[Ger-Poland-Volhynia] Ger-Poland-Volhynia Digest, Vol 109, Issue 18

albertmuth734 at gmail.com albertmuth734 at gmail.com
Fri Jun 22 20:50:24 PDT 2012

Please clarify your position.

Interchangeability signifies that multiple individuals exhibit this variability in multiple records over their respective lifetimes.

Euphrosine does not occur in most areas of the German speaking world.  Some confusion with Eva Rosine is thus to be expected.  To assert that the names are truly interchangeable in our Germans living in our areas, you will need to substantiate your claim.

-----Original Message-----
Date: Friday, June 22, 2012 10:34:19 pm
To: <ger-poland-volhynia at eclipse.sggee.org>
From: "Carolyn Schott" <cgschott at comcast.net>
Subject: Re: [Ger-Poland-Volhynia] Ger-Poland-Volhynia Digest, Vol 109, Issue 18

I see Euphrosine or Eva Rosine (used interchangeably) frequently in German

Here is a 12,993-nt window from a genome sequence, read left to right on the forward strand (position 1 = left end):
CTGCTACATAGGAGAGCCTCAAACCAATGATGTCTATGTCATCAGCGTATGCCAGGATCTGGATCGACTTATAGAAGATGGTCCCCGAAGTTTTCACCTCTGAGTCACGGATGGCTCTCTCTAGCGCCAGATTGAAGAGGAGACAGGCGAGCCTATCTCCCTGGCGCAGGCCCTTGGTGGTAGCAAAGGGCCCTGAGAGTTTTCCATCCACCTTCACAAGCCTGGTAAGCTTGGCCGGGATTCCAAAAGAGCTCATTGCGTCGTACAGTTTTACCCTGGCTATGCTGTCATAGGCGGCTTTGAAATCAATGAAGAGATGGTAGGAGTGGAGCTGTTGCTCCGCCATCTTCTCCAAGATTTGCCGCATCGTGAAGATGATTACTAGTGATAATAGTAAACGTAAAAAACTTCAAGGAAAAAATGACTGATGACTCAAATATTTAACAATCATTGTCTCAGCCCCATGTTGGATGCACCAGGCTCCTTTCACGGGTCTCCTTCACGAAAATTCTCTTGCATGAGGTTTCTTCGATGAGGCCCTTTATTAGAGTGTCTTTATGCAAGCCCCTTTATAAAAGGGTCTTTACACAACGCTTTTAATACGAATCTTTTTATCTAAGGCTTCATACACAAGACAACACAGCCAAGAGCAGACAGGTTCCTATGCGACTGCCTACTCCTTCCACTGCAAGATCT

villages in Bessarabia.

Carolyn Schott
Author of "Yes You Yes Now! Visiting Your Ancestral Town"

Message: 1
Date: Thu, 21 Jun 2012 13:23:26 -0700
From: Brandt Gibson <ironhide781 at hotmail.com>
Subject: [Ger-Poland-Volhynia] Eufrozyny,	wife of Krystyan Jozef of
	Kepa Kikolska, Poland
To: <ger-poland-volhynia at eclipse.sggee.org>
Message-ID: <SNT111-W46DE8901E499DBEB3C5C94EBFD0 at phx.gbl>
Content-Type: text/plain; charset="iso-8859-1"

I recently found the birth and marriage records of my 3rd-great-grandfather
Ludwig Heinrich Joseph in Kepa Kikolska, Poland. In both of them, his
father's name is listed as Krystyan Jozef, and his mother's as Eufrozyny of
Freder?w. This family was German but living in Poland. would these be their
original names, or their German names written in Polish? Also, I did an
Internet search on the name Eufrozyny, and it looks like the name was
originally Greek, but was adopted by Hungar

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